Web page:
Patients are asking more questions and seeing more information online about providers and suggested treatment, but their actual decisions usually are not based on price, she says. That may be due in part to the fact that the Syracuse market is behind the curve regarding health plans and high deductibles, with many employers maintaining their traditional plans. But even the most motivated consumer will find it difficult to obtain the information needed to truly price shop among healthcare options.
"With all that New York State regulates, I can't believe they haven't made us post our prices yet," she says. "I think the state would like to, but some hospitals are driving the conversation by saying 'No way.' It's because they are higher-priced and they know it, so they're going to oppose making it easier for patients to compare."
Crouse Hospital posts prices online, but Boynton says making costs and quality metrics transparent is more difficult than it might seem. The information that can be made available publicly is limited by the hospital's ability to calculate the many variables that go into determining a patient's actual costs, she explains.
For most procedures and treatment options, the Crouse Hospital website provides data such as the number of surgeries performed at the hospital, the typical age, approximate payer mix, the average price to the hospital, and the average amount reimbursed by the payer. The commercial health plans have to be combined for the average price and reimbursement figures because their contracts do not allow the hospital to disclose detailed information on their agreements.
Boynton pushed for making cost information available to the public two years ago when she was chief financial officer, contending that other hospitals across the country (although none in the hospital's market) were leading the way and that posting prices just made sense. No other industry could get away with not disclosing prices, she says.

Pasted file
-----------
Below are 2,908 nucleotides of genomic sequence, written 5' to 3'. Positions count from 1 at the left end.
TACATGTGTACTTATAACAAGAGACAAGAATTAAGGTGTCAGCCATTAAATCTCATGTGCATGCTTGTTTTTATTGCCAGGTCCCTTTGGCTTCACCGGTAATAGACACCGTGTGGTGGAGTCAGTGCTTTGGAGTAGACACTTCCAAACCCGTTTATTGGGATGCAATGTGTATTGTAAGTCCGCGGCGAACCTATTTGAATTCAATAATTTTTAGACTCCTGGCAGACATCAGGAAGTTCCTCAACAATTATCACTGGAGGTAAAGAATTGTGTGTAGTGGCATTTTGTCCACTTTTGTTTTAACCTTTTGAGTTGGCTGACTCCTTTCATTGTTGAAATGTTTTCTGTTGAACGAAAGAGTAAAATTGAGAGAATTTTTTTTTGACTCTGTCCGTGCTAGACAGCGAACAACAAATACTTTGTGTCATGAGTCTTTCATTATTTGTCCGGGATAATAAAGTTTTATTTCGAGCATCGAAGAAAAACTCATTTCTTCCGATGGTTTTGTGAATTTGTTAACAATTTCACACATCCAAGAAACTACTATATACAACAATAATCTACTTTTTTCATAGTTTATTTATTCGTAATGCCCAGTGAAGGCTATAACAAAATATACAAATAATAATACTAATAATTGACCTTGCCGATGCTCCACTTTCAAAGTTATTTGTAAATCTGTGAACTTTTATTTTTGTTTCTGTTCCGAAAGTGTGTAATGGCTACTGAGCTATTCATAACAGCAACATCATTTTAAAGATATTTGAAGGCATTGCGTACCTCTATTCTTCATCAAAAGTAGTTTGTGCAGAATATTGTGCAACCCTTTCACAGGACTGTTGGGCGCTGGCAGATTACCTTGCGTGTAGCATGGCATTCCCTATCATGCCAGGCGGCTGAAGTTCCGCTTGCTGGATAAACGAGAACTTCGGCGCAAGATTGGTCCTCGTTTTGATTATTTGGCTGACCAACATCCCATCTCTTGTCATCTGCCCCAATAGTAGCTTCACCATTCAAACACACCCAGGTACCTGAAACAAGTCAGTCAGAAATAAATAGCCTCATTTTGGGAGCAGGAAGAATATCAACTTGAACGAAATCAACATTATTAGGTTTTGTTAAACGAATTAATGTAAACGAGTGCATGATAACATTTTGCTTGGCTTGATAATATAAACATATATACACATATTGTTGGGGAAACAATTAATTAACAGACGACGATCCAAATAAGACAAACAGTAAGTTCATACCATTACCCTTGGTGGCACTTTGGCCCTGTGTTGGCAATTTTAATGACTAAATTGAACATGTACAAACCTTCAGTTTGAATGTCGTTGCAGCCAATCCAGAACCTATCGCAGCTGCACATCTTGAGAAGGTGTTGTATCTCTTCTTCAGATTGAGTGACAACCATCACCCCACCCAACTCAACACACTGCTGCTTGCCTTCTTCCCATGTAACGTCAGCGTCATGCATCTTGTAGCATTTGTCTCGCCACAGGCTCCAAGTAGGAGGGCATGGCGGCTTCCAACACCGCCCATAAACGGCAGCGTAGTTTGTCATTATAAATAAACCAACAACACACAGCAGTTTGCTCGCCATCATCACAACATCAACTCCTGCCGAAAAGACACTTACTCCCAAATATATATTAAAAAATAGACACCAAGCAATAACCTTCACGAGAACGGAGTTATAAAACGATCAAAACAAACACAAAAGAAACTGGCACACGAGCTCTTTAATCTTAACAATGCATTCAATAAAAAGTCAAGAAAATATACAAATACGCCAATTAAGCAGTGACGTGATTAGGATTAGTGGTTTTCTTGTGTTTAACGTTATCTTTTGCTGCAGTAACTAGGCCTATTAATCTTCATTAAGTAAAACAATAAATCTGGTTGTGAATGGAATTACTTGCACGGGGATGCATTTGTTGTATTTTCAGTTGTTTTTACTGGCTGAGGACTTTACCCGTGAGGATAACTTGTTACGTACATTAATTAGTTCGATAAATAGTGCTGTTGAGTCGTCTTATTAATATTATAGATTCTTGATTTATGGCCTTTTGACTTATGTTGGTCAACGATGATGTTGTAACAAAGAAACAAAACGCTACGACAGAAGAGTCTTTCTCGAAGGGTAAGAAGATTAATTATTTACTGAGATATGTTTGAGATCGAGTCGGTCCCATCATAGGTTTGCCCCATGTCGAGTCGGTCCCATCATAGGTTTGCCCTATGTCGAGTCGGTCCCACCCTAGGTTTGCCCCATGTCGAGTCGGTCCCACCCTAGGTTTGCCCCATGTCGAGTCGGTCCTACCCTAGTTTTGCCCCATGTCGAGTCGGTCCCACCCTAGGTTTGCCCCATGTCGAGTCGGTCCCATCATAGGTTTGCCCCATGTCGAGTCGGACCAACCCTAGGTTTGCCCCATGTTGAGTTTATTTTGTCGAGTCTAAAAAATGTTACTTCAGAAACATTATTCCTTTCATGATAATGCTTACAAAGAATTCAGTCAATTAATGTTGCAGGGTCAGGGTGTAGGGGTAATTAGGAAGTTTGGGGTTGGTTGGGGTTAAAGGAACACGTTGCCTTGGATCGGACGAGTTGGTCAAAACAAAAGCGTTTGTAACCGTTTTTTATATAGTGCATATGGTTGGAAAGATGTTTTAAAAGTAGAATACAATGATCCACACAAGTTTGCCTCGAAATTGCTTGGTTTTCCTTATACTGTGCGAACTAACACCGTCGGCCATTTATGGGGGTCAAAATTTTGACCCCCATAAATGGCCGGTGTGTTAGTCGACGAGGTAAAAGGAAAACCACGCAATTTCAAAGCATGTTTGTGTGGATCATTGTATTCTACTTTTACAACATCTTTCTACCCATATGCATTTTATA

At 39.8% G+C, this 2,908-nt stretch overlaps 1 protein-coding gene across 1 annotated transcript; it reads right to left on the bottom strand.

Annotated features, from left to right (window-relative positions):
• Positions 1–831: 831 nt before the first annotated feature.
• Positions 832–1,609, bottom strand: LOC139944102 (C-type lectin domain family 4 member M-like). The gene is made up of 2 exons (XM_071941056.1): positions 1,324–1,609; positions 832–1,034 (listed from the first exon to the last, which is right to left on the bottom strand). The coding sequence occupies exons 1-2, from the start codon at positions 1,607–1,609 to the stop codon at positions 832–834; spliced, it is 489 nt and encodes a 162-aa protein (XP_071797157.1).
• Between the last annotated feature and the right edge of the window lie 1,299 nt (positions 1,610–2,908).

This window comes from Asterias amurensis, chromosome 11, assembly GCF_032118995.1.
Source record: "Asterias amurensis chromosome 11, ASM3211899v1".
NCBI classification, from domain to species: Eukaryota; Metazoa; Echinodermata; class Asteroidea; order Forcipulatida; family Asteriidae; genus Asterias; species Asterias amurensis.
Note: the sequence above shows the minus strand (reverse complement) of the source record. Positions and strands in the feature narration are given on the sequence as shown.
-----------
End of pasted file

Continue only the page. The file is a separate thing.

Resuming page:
"If your car dealer calls and says the car needs more work, he tells you how much it's going to cost," Boynton says. "But you go to the doctor and they order a long list of tests and office visits, and nobody even talks about how much this is going to cost you."
The price listing received a lot of favorable attention when Crouse Hospital launched it July of 2014, and Boynton expected other hospitals in the area to follow suit. That hasn't happened yet, and she says the reason is that the level of consumerism in upstate New York is not high enough to make hospitals feel obligated to make the move.
While Crouse has not seen changes directly attributable to its price transparency initiative, the feedback from patients and families who have accessed the information has been very positive, Boynton says, adding that the online page receives between 40 and 60 hits a week.
A similar situation is found in North Carolina, where the healthcare industry is seeing a "rising but moderate amount of consumerism," says Doug Luckett, president and CEO at CaroMont Health, a 435-licensed-bed nonprofit hospital in Gastonia. Consumerism is still in the early stages, where people are learning more about their healthcare options and the related costs but not necessarily acting in a proactive manner. It's only been in the past two or three years that CaroMont has seen a rise in consumer behavior, first noted when CaroMont's financial counselors spent more time on the phone helping patients understand their options and their out-of-pocket expenses.
CaroMont is responding by increasing the educational opportunities for patients.
"We try to set expectations so that there are no surprises in the end, and that seems to be what they want most at this point. They don't expect a firm dollar figure, but they want to understand what range they can expect," Luckett says.
Gregory A. Freeman is a contributing writer for HealthLeaders.